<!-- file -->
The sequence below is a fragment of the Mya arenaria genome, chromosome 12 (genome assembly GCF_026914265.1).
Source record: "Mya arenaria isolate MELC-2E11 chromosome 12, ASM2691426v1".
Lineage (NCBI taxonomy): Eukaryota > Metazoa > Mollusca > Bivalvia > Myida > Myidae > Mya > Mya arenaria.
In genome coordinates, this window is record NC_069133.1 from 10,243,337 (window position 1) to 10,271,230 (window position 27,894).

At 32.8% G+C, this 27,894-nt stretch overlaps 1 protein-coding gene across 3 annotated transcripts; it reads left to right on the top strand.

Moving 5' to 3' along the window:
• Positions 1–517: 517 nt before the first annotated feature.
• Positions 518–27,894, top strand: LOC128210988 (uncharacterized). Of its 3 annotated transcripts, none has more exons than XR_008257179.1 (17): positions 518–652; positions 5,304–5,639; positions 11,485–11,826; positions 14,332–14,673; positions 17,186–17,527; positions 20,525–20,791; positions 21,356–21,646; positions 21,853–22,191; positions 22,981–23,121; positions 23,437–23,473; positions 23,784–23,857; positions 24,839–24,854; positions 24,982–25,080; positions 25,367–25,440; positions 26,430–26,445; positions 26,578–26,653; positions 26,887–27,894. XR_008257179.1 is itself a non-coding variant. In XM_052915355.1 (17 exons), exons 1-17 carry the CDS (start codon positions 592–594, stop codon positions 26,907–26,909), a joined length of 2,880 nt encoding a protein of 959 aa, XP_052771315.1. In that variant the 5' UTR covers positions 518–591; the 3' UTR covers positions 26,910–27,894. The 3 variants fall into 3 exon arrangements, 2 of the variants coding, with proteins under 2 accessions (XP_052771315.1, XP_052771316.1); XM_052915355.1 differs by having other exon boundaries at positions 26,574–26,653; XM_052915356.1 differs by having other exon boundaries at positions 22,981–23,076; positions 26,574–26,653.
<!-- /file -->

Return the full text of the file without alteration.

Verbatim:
The sequence below is a fragment of the Mya arenaria genome, chromosome 12 (genome assembly GCF_026914265.1).
Source record: "Mya arenaria isolate MELC-2E11 chromosome 12, ASM2691426v1".
Lineage (NCBI taxonomy): Eukaryota > Metazoa > Mollusca > Bivalvia > Myida > Myidae > Mya > Mya arenaria.
In genome coordinates, this window is record NC_069133.1 from 10,243,337 (window position 1) to 10,271,230 (window position 27,894).

At 32.8% G+C, this 27,894-nt stretch overlaps 1 protein-coding gene across 3 annotated transcripts; it reads left to right on the top strand.

Moving 5' to 3' along the window:
• Positions 1–517: 517 nt before the first annotated feature.
• Positions 518–27,894, top strand: LOC128210988 (uncharacterized). Of its 3 annotated transcripts, none has more exons than XR_008257179.1 (17): positions 518–652; positions 5,304–5,639; positions 11,485–11,826; positions 14,332–14,673; positions 17,186–17,527; positions 20,525–20,791; positions 21,356–21,646; positions 21,853–22,191; positions 22,981–23,121; positions 23,437–23,473; positions 23,784–23,857; positions 24,839–24,854; positions 24,982–25,080; positions 25,367–25,440; positions 26,430–26,445; positions 26,578–26,653; positions 26,887–27,894. XR_008257179.1 is itself a non-coding variant. In XM_052915355.1 (17 exons), exons 1-17 carry the CDS (start codon positions 592–594, stop codon positions 26,907–26,909), a joined length of 2,880 nt encoding a protein of 959 aa, XP_052771315.1. In that variant the 5' UTR covers positions 518–591; the 3' UTR covers positions 26,910–27,894. The 3 variants fall into 3 exon arrangements, 2 of the variants coding, with proteins under 2 accessions (XP_052771315.1, XP_052771316.1); XM_052915355.1 differs by having other exon boundaries at positions 26,574–26,653; XM_052915356.1 differs by having other exon boundaries at positions 22,981–23,076; positions 26,574–26,653.